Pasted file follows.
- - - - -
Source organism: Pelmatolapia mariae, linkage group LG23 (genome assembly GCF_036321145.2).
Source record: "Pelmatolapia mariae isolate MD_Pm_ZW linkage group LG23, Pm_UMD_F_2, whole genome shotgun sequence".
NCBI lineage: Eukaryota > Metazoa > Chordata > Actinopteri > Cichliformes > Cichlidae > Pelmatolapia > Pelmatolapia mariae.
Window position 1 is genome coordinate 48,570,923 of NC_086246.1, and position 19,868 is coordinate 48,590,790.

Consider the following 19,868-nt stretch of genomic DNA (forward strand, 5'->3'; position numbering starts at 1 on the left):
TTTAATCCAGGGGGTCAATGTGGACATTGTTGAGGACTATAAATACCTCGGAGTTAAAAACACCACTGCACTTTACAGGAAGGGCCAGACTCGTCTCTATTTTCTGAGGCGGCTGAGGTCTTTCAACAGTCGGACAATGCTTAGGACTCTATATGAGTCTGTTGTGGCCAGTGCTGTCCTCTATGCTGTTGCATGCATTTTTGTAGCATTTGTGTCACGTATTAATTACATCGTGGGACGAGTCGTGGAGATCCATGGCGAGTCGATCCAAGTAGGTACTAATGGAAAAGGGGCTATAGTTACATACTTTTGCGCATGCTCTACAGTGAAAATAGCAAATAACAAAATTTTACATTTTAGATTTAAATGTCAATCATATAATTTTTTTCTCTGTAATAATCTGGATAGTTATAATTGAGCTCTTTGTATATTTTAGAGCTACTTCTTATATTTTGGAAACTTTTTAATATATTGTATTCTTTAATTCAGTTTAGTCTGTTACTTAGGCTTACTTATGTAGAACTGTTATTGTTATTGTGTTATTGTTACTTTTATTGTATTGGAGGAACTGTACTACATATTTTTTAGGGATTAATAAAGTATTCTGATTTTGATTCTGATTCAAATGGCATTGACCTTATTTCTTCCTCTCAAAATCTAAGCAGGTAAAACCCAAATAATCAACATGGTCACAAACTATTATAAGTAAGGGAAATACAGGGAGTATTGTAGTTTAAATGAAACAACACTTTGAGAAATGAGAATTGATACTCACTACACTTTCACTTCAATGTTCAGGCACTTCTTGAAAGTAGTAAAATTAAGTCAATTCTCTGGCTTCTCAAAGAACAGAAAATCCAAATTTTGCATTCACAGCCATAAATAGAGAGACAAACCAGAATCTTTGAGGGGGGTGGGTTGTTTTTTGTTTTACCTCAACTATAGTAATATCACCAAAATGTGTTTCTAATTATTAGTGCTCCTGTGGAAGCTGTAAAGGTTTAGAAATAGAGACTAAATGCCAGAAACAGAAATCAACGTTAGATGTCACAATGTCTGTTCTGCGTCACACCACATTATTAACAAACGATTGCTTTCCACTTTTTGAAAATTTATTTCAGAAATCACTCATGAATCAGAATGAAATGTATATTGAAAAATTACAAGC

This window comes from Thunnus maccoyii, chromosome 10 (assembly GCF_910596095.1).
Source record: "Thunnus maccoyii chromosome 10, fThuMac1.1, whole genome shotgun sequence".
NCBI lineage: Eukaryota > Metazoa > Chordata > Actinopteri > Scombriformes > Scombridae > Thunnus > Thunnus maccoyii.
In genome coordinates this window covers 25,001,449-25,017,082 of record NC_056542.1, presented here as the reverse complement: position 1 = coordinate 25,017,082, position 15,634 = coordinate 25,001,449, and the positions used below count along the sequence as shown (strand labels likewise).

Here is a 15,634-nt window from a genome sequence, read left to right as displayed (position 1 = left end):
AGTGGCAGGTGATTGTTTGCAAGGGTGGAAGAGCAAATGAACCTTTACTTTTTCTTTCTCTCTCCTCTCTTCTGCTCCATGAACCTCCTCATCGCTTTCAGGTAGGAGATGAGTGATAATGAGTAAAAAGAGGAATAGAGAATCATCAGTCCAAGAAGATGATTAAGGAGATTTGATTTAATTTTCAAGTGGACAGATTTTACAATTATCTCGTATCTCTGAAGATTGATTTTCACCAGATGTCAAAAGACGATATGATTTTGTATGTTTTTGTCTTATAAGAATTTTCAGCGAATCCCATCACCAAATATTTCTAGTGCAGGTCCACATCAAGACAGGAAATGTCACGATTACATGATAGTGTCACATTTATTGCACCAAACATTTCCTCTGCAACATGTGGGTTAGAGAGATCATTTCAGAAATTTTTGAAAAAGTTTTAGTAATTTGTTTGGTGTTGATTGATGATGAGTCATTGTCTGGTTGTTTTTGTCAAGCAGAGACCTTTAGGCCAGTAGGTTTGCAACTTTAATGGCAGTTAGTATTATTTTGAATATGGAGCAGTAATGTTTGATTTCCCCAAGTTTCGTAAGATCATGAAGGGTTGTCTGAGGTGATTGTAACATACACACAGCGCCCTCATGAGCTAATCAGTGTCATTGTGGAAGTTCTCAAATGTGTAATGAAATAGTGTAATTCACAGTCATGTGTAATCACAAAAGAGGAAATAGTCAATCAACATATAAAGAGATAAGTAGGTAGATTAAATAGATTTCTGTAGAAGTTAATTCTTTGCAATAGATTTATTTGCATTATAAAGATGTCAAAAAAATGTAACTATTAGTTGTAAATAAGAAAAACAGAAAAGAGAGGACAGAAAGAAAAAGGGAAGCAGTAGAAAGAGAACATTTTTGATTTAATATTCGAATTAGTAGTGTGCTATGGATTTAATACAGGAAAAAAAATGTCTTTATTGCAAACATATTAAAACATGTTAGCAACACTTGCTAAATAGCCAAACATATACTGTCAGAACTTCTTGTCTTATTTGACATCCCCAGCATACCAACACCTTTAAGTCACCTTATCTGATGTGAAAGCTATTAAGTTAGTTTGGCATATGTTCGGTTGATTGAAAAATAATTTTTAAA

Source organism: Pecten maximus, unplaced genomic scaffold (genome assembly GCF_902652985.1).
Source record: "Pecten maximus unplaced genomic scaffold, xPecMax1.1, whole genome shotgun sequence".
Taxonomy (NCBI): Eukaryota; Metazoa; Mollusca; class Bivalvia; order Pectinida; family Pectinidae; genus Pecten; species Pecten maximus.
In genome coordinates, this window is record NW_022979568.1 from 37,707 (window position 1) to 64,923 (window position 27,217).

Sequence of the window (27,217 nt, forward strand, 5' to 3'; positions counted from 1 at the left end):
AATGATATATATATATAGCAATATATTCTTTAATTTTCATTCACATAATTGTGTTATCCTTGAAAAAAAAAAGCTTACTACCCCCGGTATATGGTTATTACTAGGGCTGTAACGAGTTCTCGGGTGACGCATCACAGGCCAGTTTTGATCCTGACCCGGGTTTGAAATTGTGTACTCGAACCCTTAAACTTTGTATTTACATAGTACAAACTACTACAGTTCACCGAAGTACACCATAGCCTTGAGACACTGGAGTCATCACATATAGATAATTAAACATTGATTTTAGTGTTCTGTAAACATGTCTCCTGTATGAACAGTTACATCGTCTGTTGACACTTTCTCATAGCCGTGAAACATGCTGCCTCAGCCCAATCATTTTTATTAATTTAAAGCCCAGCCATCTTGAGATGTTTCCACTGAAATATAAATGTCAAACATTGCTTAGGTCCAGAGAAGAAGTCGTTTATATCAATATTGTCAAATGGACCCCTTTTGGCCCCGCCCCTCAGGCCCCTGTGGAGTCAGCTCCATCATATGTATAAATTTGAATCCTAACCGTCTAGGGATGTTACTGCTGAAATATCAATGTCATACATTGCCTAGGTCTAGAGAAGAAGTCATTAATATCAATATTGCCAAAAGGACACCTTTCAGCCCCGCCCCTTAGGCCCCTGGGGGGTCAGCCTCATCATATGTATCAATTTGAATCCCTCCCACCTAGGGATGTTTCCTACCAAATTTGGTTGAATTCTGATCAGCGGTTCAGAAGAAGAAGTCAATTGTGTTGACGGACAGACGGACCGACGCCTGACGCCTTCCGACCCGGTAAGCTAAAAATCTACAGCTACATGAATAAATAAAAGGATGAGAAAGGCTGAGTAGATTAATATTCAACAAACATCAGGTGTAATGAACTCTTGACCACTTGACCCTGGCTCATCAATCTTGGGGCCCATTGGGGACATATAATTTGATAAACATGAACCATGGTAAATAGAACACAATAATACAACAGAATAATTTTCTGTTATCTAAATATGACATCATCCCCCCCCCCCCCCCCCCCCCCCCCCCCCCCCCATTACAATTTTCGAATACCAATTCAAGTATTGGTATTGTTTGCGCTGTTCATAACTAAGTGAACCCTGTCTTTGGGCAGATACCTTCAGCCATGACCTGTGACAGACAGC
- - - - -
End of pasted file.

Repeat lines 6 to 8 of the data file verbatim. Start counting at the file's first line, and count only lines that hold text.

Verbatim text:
TTTAATCCAGGGGGTCAATGTGGACATTGTTGAGGACTATAAATACCTCGGAGTTAAAAACACCACTGCACTTTACAGGAAGGGCCAGACTCGTCTCTATTTTCTGAGGCGGCTGAGGTCTTTCAACAGTCGGACAATGCTTAGGACTCTATATGAGTCTGTTGTGGCCAGTGCTGTCCTCTATGCTGTTGCATGCATTTTTGTAGCATTTGTGTCACGTATTAATTACATCGTGGGACGAGTCGTGGAGATCCATGGCGAGTCGATCCAAGTAGGTACTAATGGAAAAGGGGCTATAGTTACATACTTTTGCGCATGCTCTACAGTGAAAATAGCAAATAACAAAATTTTACATTTTAGATTTAAATGTCAATCATATAATTTTTTTCTCTGTAATAATCTGGATAGTTATAATTGAGCTCTTTGTATATTTTAGAGCTACTTCTTATATTTTGGAAACTTTTTAATATATTGTATTCTTTAATTCAGTTTAGTCTGTTACTTAGGCTTACTTATGTAGAACTGTTATTGTTATTGTGTTATTGTTACTTTTATTGTATTGGAGGAACTGTACTACATATTTTTTAGGGATTAATAAAGTATTCTGATTTTGATTCTGATTCAAATGGCATTGACCTTATTTCTTCCTCTCAAAATCTAAGCAGGTAAAACCCAAATAATCAACATGGTCACAAACTATTATAAGTAAGGGAAATACAGGGAGTATTGTAGTTTAAATGAAACAACACTTTGAGAAATGAGAATTGATACTCACTACACTTTCACTTCAATGTTCAGGCACTTCTTGAAAGTAGTAAAATTAAGTCAATTCTCTGGCTTCTCAAAGAACAGAAAATCCAAATTTTGCATTCACAGCCATAAATAGAGAGACAAACCAGAATCTTTGAGGGGGGTGGGTTGTTTTTTGTTTTACCTCAACTATAGTAATATCACCAAAATGTGTTTCTAATTATTAGTGCTCCTGTGGAAGCTGTAAAGGTTTAGAAATAGAGACTAAATGCCAGAAACAGAAATCAACGTTAGATGTCACAATGTCTGTTCTGCGTCACACCACATTATTAACAAACGATTGCTTTCCACTTTTTGAAAATTTATTTCAGAAATCACTCATGAATCAGAATGAAATGTATATTGAAAAATTACAAGC

This window comes from Thunnus maccoyii, chromosome 10 (assembly GCF_910596095.1).
Source record: "Thunnus maccoyii chromosome 10, fThuMac1.1, whole genome shotgun sequence".